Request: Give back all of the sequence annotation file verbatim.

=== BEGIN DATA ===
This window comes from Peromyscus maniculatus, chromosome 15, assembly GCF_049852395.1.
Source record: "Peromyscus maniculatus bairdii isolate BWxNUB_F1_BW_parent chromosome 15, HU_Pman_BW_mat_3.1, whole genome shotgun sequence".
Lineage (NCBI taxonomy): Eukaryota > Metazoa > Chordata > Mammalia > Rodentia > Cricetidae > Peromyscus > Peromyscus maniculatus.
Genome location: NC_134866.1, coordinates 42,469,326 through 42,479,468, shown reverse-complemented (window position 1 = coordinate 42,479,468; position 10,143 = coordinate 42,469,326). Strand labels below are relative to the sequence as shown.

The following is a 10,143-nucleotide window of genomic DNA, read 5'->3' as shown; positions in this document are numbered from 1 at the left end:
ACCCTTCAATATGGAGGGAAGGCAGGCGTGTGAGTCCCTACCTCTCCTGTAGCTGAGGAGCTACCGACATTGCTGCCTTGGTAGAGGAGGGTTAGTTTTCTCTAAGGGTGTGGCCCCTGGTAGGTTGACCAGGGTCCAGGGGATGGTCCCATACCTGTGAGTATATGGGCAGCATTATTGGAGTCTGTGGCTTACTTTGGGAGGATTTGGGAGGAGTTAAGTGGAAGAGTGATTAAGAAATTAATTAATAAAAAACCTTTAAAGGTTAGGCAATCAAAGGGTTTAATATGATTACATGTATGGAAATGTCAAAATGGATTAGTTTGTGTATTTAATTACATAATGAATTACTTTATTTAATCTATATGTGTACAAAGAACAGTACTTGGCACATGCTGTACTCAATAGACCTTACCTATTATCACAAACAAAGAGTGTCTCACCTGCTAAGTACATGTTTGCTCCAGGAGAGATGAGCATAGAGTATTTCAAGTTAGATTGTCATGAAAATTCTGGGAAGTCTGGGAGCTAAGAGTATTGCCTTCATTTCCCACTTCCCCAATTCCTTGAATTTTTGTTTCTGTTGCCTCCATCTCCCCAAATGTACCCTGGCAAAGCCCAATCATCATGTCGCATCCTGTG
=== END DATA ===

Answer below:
This window comes from Peromyscus maniculatus, chromosome 15, assembly GCF_049852395.1.
Source record: "Peromyscus maniculatus bairdii isolate BWxNUB_F1_BW_parent chromosome 15, HU_Pman_BW_mat_3.1, whole genome shotgun sequence".
Lineage (NCBI taxonomy): Eukaryota > Metazoa > Chordata > Mammalia > Rodentia > Cricetidae > Peromyscus > Peromyscus maniculatus.
Genome location: NC_134866.1, coordinates 42,469,326 through 42,479,468, shown reverse-complemented (window position 1 = coordinate 42,479,468; position 10,143 = coordinate 42,469,326). Strand labels below are relative to the sequence as shown.

The following is a 10,143-nucleotide window of genomic DNA, read 5'->3' as shown; positions in this document are numbered from 1 at the left end:
ACCCTTCAATATGGAGGGAAGGCAGGCGTGTGAGTCCCTACCTCTCCTGTAGCTGAGGAGCTACCGACATTGCTGCCTTGGTAGAGGAGGGTTAGTTTTCTCTAAGGGTGTGGCCCCTGGTAGGTTGACCAGGGTCCAGGGGATGGTCCCATACCTGTGAGTATATGGGCAGCATTATTGGAGTCTGTGGCTTACTTTGGGAGGATTTGGGAGGAGTTAAGTGGAAGAGTGATTAAGAAATTAATTAATAAAAAACCTTTAAAGGTTAGGCAATCAAAGGGTTTAATATGATTACATGTATGGAAATGTCAAAATGGATTAGTTTGTGTATTTAATTACATAATGAATTACTTTATTTAATCTATATGTGTACAAAGAACAGTACTTGGCACATGCTGTACTCAATAGACCTTACCTATTATCACAAACAAAGAGTGTCTCACCTGCTAAGTACATGTTTGCTCCAGGAGAGATGAGCATAGAGTATTTCAAGTTAGATTGTCATGAAAATTCTGGGAAGTCTGGGAGCTAAGAGTATTGCCTTCATTTCCCACTTCCCCAATTCCTTGAATTTTTGTTTCTGTTGCCTCCATCTCCCCAAATGTACCCTGGCAAAGCCCAATCATCATGTCGCATCCTGTG